The blatant problem with Donald Trumps map
"Try to impeach this."
That was Donald Trump's defiant message to his political opponents this week as the push to impeach the US President and remove him from office gathered steam.
His words were plastered across a map of the United States, which showed the county-by-county results of the 2016 presidential election - an overwhelming sea of Republican red, surrounding small, isolated pockets of Democratic blue.
The implication was unmistakeable - the vast majority of the country is behind me. Impeach me if you dare.
Mr Trump's map certainly looks impressive, but it doesn't tell the full story.
First up, for the sake of accuracy, we should note that it incorrectly colours some of the counties won by Mr Trump's opponent Hillary Clinton red. The most significant is probably Orange County, California.
That doesn't disprove the broader point of the image though.
It is true that an overwhelming majority of counties voted for Mr Trump. He won 2626 of them, compared to Ms Clinton's 487. A handful of incorrectly coloured counties doesn't change that.
The bigger problem with the map is what it doesn't show you at all.
Yes, Mr Trump won more than five times as many counties as Ms Clinton. But the number of counties matters less than the number of voters living in them, and crucially, Mr Trump's were far more sparsely populated.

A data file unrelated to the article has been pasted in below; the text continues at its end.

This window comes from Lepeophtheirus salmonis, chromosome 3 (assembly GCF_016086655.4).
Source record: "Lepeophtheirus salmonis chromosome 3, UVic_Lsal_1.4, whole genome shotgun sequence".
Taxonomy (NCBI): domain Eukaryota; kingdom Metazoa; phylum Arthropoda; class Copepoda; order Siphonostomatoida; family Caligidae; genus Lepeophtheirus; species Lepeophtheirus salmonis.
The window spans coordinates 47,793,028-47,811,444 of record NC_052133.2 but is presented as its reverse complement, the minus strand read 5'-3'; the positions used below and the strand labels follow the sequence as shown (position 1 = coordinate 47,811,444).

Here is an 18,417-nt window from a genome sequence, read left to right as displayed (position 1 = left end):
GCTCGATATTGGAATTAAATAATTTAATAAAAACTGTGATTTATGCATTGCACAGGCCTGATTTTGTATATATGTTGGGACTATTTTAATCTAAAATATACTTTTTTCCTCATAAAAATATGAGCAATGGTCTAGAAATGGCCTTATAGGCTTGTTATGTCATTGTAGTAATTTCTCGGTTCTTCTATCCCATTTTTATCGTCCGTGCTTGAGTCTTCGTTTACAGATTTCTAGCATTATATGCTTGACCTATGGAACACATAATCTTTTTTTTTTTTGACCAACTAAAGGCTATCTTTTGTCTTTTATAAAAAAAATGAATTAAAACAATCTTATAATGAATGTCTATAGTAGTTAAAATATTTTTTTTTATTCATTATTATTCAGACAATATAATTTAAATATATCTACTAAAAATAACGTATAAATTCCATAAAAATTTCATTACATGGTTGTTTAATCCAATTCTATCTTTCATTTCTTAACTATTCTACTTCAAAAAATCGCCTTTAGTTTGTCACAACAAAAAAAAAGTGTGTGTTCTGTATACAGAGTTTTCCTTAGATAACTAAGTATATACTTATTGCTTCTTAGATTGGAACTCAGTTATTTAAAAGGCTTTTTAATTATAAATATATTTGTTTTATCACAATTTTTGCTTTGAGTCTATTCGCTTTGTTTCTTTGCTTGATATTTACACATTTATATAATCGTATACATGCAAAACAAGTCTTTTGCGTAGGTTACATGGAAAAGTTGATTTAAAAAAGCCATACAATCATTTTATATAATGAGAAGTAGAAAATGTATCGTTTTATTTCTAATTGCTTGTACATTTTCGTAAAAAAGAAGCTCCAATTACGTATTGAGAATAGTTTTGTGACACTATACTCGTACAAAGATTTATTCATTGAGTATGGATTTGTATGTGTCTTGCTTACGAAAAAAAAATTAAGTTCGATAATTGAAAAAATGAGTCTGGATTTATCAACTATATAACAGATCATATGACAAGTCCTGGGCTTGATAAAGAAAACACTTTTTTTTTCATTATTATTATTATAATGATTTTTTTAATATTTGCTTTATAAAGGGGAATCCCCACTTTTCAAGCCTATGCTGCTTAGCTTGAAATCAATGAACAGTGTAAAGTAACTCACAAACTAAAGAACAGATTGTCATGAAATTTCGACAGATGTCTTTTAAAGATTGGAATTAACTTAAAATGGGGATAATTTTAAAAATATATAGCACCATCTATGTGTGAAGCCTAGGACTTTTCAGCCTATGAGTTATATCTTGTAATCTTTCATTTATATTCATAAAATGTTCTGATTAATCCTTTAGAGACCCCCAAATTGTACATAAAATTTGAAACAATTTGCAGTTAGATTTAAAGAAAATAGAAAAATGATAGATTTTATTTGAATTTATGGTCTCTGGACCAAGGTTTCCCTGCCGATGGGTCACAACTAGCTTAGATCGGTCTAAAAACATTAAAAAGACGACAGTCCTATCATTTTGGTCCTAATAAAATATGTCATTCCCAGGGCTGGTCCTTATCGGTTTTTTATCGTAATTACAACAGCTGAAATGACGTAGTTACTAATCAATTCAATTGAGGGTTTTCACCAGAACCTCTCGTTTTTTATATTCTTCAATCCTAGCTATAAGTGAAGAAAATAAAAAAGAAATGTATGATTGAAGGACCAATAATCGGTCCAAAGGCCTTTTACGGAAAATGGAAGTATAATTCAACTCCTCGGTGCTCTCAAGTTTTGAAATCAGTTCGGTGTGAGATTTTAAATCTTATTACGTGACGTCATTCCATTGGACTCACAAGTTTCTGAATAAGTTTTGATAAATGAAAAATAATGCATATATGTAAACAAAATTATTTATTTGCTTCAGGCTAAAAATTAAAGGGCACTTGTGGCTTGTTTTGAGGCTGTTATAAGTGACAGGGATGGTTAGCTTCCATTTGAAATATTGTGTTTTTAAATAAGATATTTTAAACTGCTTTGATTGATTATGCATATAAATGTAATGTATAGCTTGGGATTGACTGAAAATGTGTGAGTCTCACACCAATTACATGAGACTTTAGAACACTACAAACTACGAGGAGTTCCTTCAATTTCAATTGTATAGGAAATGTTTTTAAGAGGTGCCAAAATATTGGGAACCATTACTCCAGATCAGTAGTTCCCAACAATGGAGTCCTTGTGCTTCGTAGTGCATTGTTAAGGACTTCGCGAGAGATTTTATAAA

A huge chunk of that red space in the middle of the map is just that - empty space. Hardly anyone lives there.
So there is no distinction between a place like LA County, which has a population of 10.2 million, and somewhere like Loving County in Texas, with just 82 people.
In response to Mr Trump, people have been sharing an alternative graphic from XKCD, which shows the election results by population density. Each stick figure in this image represents 250,000 voters.
As you can see, it makes the election appear far more even.
The map Mr Trump shared is not inherently misleading. It gives you an entirely fair impression of the county-level results.
This is all about context.
While the map itself is mostly accurate, Mr Trump's use of it to suggest Americans overwhelmingly support him is not.
Land doesn't vote. People do.
And Mr Trump actually lost the popular vote to Ms Clinton - a fact she likes to point out whenever she gets the chance.
It wasn't close either. The margin was 2.87 million votes.
For context, when George Bush controversially won the 2000 election despite losing the popular vote, his deficit was only 500,000.
In a purely practical sense, that number doesn't matter. The American president is not elected by popular vote, but via the electoral college, a delightfully complicated system which you can read all about here.
Under the rules of that system, Mr Trump is a perfectly legitimate president.
He's just not a popular one.
It is false for the President to claim a majority of Americans oppose impeachment. Polls show the country is essentially evenly split, after a recent surge in support for his removal.
And the 2016 election result has very little relevance to the question of impeachment anyway.
This map shows the even more lopsided county results from Richard Nixon's victory over Democrat George McGovern in 1972.
Mr Nixon won 60.7 per cent of the vote (compared to Mr Trump's 46.1 per cent) and 49 of America's 50 states. It was a historic landslide.
A couple of years later, Mr Nixon resigned in disgrace, before Congress could impeach him over the Watergate scandal.
That's not a sign Mr Trump will meet the same fate; merely a reminder of how quickly and brutally a president's fortunes can turn.